"The Chiyoda Inner Palace (Chiyoda no Ōoku) series of 1895-1896, together with his 1897 series Chiyoda Outer Palace (Chiyoda no on-omote) provided detailed depictions of life in and around Edo Castle before the Meiji Restoration of 1868.  In the Chiyoda Inner Palace set, Chikanobu documented various annual ceremonies in the women’s quarters, especially those at New Year’s, and seasonal activities, particularly those conducted in the palace gardens.  While Chikanobu did not indicate specific events or name certain people that would link these images to a single date or time period, the scenes give an overall impression of what the shogun’s private quarters might have looked like in the mid-19th century.  

"Most women depicted in Chiyoda Inner Palace are portrayed as elegant dignified ideal feminine figures, showing little emotion or excitement.  No one seems happy or sad, ebullient or upset.  In fact, these imaginary depictions suggest a realm of tranquil harmony, without conflict or illness.  Only two old women are shown, and most of the more than 150 featured figures are youthful looking, appearing to be in their 20’s or early 30’s.  A few girls are present, but even they are well behaved; no babies or pregnant women are evident.  There is a sense of tension among the women, though, as ritual gestures and prescribed ceremonies are carried out with great seriousness.  Although some settings are animated by secondary figures (servants, 
actors, parade participants, etc.) or pet animals, overall the quiet rhythm of life in the Chiyoda Inner Palace is predominant and well described."2 

Chiyoda Palace History

Source: Wikipedia http://en.wikipedia.org/wiki/Edo_Castle
Chiyoda Castle (千代田城, Chiyoda-jō) also known as Edo Castle (江戸城, Edo-jō), is a flatland castle that was built in 1457 by Ōta Dōkan. It is located in Chiyoda in Tokyo, then known as Edo, Toshima District, Musashi Province. Tokugawa Ieyasu established the Tokugawa shogunate here. It was the residence of the shogun and location of the shogunate, and also functioned as the military capital during the Edo period of Japanese history.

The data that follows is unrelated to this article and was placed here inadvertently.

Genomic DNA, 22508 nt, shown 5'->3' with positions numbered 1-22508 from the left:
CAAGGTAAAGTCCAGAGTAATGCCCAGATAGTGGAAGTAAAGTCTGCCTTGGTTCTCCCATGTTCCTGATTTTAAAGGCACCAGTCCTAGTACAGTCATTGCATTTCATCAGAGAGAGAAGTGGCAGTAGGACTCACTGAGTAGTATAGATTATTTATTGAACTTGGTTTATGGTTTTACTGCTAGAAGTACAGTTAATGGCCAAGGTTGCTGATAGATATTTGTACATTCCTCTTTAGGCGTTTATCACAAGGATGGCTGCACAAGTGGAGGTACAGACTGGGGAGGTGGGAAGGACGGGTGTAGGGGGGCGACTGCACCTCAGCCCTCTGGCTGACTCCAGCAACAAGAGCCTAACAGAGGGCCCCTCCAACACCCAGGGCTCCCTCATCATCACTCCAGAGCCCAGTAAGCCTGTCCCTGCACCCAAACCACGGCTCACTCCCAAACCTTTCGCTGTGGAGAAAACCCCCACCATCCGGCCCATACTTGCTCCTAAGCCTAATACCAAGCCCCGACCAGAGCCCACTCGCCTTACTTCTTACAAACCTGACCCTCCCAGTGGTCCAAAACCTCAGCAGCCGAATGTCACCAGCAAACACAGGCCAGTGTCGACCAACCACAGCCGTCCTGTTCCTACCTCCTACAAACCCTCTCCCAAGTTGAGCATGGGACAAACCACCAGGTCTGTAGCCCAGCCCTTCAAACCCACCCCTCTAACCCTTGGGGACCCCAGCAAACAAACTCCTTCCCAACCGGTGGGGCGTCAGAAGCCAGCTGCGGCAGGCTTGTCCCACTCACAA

After the capitulation of the shogunate in 1867, the inhabitants including the shogun had to vacate the premises. The castle compound was renamed Tokyo Castle (東京城, Tokyo-jō) in October, 1868, and then renamed Imperial Castle (皇城, Kōjō) in 1869. In the year Meiji 2 (1868), on the 23rd day of the 10th month, the emperor moved to Tokyo and Edo castle became an imperial palace.

1 Portland Art Museum http://portlandartmuseum.us/mwebcgi/mweb.exe?request=record;id=46772;type=101
2  Chikanobu – Modernity and Nostalgia in Japanese Prints, Bruce A. Coats, Hotei Publishing, 2006, p. 169.

Print Details

 IHL Catalog
 Title or DescriptionTea Ceremony Flower Arranging in Turn
Chanoyu mawaribana 茶の湯廻り花
 SeriesChiyoda Inner Palace
Chiyoda no Ōoku 千代田の大奥
 Artist Yōshū Chikanobu (1838-1912)
Yōshū Chikanobu 楊洲周延
 Seal no artist's seal
 Publication DateAugust 1895 (Meiji 28)
Fukuda Hatsujirō 福田初二郎 
[Marks: pub. ref. 070; seal ref. 062]
 Conditionfair - medium soiling; creasing; backed but not joined; transfer stains; trimmed to image
 Formatvertical oban triptych
 H x W Paper
13 7/8 x 9 1/8 in. (35.2 x 23.2 cm) each panel
Chikanobu – Modernity and Nostalgia in Japanese Prints, Bruce A. Coats, Hotei Publishing, 2006, pl. 102, p. 176.
 Collections This Print 
Scripps College (SC2003.1.15); The Metropolitan Museum of Art JP3539.1, .2; Museum of Fine Arts, Boston (RES.51.84-6); Tokyo Metropolitan Library 618-C001- 004; Ritsumeikan University ARC国会668-00-063  国会668-00-062 国会668-00-061; Rhode Island School of Design Museum 85.197.14A-C